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Here is the Red Baron. Complete with machine guns. I don’t think they work but it is not boring either.

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Here’s a custom car on a budget. A rat rod, which means hot rods going back to basics. The rust and patina is done on purpose.

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Here is a tough minded overlander VW bug.

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Ah, now we are back to sleek and colorful

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Another rat rod. My advice to you if you have a daughter and her beau shows up to take her out in this? Tell her, it’s family game night, Monopoly, Farkle, Chinese Checkers.

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I think rat rods are cool though. I also think that the fact I don’t have a daughter who is dating a guy with a rat rod is even cooler.

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What do you think?

I am linking with Our World Tuesday, come join us!

Our World – Shannon Springs Park – Chickasha, Oklahoma

Sunday we ventured down to the south central Oklahoma town of Chickasha to visit our son who is in college there. It was a nice day so after eating we decided to check out Shannon Springs Park in the town.

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It was a nice park and I found out that there were originally artisian springs there and that it was a stop on the Chisolm Trail for herds to stop and water on their way along the trail from Texas to Kansas. History in Oklahoma is worn kind of lightly because it wasn’t that long ago. Jesse Chisolm developed the trails. I found his grave out in the middle of nowhere a few years ago. People still really believe in the old west here.

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So later on a park was started and in the 1930’s the WPA built an amphitheater and other improvements to the park that still around today.

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I loved this caretaker’s cottage at the park. I don’t think anybody lives there any longer. I love the concept of a caretaker. A designated person who is paid to care.

I am linking to Our World Tuesday, come check it out.

Our World – A Stroll at Philbrook

I was feeling a little bit of the weight of the world on me the other day so I went to Philbrook Museum of Art to get my head on straight. Thanks to Nana, the world’s greatest MIL we have a membership to Philbrook so I can whenever I want. If they are open, I mean I have been going there for years but they still haven’t given me a key. Perhaps I should ask?

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They have a special exhibit by Anila Quayyum Agha called “Shadow of Time.” Instead of paintings and sculpture she has this steel structure with a powerful light inside that fills the whole room with light and shadows and it is mesmerizing. A single piece that fills the entire exhibit space. I’ve never seen anything like this before. One reason I like museums is that I want to see things I’ve never seen before.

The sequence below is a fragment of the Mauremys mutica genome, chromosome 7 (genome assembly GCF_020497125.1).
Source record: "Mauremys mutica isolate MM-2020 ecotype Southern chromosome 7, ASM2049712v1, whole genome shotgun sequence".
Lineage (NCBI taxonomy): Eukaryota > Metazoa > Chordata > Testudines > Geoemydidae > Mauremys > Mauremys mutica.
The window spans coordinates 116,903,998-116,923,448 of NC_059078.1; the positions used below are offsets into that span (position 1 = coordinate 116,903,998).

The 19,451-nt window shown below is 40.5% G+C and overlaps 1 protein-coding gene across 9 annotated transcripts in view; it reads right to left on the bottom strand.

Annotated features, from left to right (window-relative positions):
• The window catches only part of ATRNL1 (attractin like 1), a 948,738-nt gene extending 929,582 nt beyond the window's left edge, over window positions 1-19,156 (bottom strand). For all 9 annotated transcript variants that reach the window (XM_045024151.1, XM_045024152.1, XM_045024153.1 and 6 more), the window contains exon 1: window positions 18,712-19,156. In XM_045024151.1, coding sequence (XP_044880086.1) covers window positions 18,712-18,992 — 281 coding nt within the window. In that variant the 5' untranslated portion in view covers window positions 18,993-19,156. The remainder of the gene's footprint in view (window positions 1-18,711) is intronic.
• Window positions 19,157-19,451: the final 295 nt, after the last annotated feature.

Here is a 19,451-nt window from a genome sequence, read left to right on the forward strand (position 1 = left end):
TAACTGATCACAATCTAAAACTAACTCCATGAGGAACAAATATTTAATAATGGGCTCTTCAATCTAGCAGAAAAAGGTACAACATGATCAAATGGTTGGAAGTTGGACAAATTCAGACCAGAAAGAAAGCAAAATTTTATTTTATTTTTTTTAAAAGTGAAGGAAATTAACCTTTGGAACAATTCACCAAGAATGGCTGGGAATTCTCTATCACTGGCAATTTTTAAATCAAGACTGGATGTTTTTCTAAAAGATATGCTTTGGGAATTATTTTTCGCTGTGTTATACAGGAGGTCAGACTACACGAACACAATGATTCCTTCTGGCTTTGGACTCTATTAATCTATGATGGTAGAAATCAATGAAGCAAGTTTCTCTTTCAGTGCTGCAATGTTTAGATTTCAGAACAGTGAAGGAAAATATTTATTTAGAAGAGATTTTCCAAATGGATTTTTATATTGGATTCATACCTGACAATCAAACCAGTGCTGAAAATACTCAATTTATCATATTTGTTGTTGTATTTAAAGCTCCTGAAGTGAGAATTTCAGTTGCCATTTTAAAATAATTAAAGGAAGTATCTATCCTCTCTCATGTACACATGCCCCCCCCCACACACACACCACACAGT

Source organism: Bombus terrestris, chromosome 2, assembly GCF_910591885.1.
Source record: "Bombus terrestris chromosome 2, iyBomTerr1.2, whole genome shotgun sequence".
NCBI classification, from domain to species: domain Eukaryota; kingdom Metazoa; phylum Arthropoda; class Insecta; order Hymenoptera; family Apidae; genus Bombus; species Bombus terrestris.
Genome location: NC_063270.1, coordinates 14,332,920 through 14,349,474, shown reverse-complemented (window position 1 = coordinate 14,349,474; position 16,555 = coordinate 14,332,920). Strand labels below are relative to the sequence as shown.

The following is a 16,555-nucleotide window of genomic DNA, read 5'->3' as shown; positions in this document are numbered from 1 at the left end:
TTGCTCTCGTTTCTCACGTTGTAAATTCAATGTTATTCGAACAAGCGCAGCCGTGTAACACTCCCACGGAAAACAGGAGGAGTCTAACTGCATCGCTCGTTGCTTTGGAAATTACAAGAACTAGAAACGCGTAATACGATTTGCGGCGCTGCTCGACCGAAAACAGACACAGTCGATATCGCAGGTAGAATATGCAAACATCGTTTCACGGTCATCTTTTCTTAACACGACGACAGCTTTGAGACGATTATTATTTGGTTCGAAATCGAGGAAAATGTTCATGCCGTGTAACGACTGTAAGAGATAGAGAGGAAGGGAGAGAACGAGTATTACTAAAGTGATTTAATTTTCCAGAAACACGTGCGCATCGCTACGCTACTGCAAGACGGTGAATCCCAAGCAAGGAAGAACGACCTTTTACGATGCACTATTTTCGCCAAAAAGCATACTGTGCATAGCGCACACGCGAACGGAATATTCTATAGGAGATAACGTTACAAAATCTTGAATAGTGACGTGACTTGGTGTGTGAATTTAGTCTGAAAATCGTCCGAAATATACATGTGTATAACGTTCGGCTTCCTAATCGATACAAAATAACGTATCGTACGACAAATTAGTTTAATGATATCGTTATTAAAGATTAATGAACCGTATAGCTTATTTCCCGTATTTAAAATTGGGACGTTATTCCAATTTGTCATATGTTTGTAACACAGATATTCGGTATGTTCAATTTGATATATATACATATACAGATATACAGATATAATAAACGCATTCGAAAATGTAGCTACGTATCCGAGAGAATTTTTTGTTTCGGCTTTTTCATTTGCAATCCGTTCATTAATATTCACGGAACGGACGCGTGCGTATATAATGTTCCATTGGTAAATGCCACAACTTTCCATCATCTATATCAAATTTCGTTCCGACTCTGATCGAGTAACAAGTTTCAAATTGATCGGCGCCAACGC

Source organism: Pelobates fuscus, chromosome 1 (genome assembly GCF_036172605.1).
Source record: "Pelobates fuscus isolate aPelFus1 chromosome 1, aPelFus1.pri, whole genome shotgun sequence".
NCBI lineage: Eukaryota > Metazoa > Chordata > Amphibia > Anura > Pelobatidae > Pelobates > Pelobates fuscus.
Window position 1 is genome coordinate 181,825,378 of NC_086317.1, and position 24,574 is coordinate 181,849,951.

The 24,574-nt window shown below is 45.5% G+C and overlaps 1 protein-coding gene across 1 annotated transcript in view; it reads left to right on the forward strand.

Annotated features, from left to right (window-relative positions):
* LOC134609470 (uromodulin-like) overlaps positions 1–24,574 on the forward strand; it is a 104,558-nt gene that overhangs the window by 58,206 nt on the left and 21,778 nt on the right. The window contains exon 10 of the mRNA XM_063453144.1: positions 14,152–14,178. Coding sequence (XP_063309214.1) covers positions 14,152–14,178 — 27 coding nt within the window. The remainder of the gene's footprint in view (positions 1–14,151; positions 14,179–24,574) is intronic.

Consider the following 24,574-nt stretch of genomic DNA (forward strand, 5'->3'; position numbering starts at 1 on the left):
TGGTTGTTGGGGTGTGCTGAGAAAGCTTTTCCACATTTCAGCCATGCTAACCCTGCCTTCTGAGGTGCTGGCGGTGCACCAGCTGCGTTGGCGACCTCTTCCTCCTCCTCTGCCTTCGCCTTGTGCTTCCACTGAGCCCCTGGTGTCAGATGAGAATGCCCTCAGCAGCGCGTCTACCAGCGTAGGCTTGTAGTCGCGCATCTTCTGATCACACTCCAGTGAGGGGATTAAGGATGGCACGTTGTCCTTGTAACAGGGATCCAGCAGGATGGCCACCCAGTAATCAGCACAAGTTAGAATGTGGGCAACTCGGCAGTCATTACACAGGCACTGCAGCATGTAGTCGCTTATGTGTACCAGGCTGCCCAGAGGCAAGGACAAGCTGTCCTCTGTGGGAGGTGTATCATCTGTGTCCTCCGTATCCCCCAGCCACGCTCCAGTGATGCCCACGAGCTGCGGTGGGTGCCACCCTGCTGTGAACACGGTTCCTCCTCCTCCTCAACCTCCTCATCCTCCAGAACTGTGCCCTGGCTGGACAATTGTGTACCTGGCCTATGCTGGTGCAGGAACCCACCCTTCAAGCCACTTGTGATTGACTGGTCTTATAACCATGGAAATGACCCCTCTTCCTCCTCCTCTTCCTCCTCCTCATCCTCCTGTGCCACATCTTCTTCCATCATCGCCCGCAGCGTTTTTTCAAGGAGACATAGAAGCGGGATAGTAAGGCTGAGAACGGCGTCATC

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Speaking of that kind of thing, there is another exhibit upstairs showing paintings by Eric Saall. So I am like, okay, I feel inadequate on abstract paintings but some of these are are pretty cool in that he painted them on stage during a ballet. And on a platform that was being moved around. Sounds kind of gimicky? Maybe, but cool idea I think. Cool ideas are another reason to go to museums.

Here’s a “test video” of the process.

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Another painting upstairs is this one “Victory for the Water Protectors” by Kent Monkman. It is about the vicious DAPL protests in North Dakota a couple years ago over the Dakota Access Pipeline construction. Lots of high emotions on both sides. Lots of finger pointing on both sides. With the passage of time I’ve come to see that many Native American’s viewed the dispute in terms of their overall history of relations with European descended Americans where they continually got screwed out of their land and rights. So I have made my peace with the painting.

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And then I ventured outside to the Philbrook Gardens on a cold day. I checked out the cabin they built there.

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And I checked the signature Tempietto in the gardens. And then it was time to go, all done in an hour and a half, getting my head back in the game.

I’m linking with Our World Tuesday

Our World – Rainman in Oklahoma

Cogar, Oklahoma Rainman

Last week while traveling to south central Oklahoma to pick up the kid from college for a three day weekend I took a little detour to the town of Cogar. Cogar is nothing now, just a crossroads. It probably never was much of anything.

Cogar, Oklahoma Rainman

Back in the late 1980’s though (30 to 40 years ago!!) Hollywood came to Cogar to shoot a brief scene from the movie Rainman, the major Oscar winning movie that year starring Tom Cruise and Dustin Hoffman. Hoffman won an Oscar, the movie was Best Movie, and it got several other Oscars as well. It was the top grossing movie of 1988.

Cogar, Oklahoma Rainman

In the scene at Cogar, Cruise’s and Hoffman’s character stop and both step into a phone booth so that Cruise could make a business call. It’s kind of funny. Cruise and Hoffman play brothers who didn’t know each other existed until their dad dies and leaves it all to Hoffman, who has autism. All Cruise gets is a nice classic car and some rose bushes. For some reason they have to go on a cross country trip together and it makes for some funny scenes.

Cogar, Oklahoma Rainman

These days, there is no phone booth at the station in Cogar and the paint is a little more peeled. Other than that, not much has happened.

When I worked in the natural gas field of western Oklahoma I must have passed this place a thousand times without recognizing it from the movie. Now, I think was the last instagrammed in Oklahoma to venture to Cogar to capture the gas station.

Have you ever been to a site that was made part of a movie?

I am linking with Our World Tuesday